The Unite union said that the walkout, the first at the car giant since the 1970s, would affect sites across the country including Southampton, Dagenham in Essex, Bridgend in South Wales, and Halewood on Merseyside.
The union, which represents about 1,200 white collar employees at the car maker, said that staff were “furious” at plans to close the final salary pension scheme to new starters and lower their rates of pay.
The dispute is understood to involve dozens of the 600 staff at Ford’s Southampton assembly plant in Swaythling, which makes about 28,000 Ford Transit vans a year.
Unite said 60 workers were taking industrial action in Southampton.
Production workers are not involved in the dispute.
Unite national officer Roger Maddison said: “Our staff members will not stand by and allow Ford to create a two-tier workforce on pay and pensions.
“To date Ford has failed to make any genuine attempts to resolve this dispute.
“We fiercely oppose the closure of Ford’s final salary scheme to new entrants because we believe ultimately Ford will try to close the entire scheme.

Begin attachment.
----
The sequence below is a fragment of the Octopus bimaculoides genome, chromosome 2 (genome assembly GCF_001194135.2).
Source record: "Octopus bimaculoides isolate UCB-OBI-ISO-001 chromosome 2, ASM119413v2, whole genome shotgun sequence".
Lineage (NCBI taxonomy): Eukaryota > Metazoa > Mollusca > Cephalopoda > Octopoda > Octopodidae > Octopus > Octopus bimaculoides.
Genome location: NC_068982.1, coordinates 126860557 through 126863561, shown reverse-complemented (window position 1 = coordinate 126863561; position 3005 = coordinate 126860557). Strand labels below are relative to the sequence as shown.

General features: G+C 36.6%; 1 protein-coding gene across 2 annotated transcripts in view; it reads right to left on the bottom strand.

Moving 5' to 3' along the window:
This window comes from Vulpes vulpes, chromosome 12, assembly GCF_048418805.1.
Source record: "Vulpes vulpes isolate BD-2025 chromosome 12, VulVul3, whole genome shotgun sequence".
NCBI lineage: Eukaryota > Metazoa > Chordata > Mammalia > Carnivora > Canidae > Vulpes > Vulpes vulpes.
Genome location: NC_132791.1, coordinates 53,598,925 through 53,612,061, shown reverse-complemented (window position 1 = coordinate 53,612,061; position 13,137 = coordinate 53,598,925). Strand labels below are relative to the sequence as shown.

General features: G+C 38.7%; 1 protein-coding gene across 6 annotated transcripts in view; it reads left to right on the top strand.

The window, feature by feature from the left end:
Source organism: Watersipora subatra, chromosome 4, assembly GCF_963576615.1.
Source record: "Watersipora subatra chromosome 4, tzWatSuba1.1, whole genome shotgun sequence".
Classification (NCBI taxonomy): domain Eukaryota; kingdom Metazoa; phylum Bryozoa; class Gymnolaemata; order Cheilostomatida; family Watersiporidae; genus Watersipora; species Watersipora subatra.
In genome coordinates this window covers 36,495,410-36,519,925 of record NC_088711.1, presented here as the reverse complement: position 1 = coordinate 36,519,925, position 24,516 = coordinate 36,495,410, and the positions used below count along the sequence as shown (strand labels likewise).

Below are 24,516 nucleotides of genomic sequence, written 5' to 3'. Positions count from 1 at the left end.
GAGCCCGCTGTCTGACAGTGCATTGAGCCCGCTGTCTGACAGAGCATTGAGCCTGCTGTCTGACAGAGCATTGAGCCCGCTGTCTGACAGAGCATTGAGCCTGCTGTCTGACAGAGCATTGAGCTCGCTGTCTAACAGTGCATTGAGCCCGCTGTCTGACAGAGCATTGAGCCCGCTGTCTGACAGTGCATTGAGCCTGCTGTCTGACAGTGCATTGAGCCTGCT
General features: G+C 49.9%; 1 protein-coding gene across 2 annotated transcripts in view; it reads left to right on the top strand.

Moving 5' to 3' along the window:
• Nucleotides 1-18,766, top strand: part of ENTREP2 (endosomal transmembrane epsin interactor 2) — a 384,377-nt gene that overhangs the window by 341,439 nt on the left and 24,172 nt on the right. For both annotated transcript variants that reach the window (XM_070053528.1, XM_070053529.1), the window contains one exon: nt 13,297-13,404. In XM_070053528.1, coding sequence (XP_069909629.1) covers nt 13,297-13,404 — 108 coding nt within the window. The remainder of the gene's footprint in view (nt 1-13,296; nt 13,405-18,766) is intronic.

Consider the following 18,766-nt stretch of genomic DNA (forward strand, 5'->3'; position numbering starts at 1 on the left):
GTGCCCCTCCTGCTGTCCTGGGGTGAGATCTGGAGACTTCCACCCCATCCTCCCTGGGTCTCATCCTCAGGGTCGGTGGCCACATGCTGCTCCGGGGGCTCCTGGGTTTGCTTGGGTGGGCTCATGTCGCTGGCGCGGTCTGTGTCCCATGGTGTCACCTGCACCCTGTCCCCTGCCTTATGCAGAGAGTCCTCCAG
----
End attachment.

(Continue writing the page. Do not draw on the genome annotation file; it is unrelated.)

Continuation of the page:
“Ford must prove that it is committed to the UK by investing in its UK workforce.
“The UK has the best sales in Europe, there’s no excuse to attack the terms and conditions of a new generation of Ford staff.
“The company is also refusing to back away from creating a two-tier workforce by making new starters work for less money for doing the same job as existing staff. This is totally unacceptable.”
A Ford spokesman said: “The issue giving rise to the industrial action relates to a disagreement between the company and a particular group of its employees in relation to their ongoing pay and benefit negotiations.
“Ford remains willing and available to continue discussions with the union representing these workers.
“The vast majority of the company’s employees are not involved in this disagreement, or the decision to take industrial action.”
Company bosses insist there is still a bright future for the Swaythling plant – despite news that the latest version of the iconic Ford Transit van will not be built in Southampton, but in Turkey.
Production of the Transit van is expected to finish in Southampton next year and millions of pounds of investment will instead be ploughed into the plant to make it a global centre for all the new Transit chassis cab models.
About half the workforce – some 500 jobs – were culled at the Swaythling factory three years ago.
Workers who remained were also hit by wage freezes as the company searched for ways to cut costs.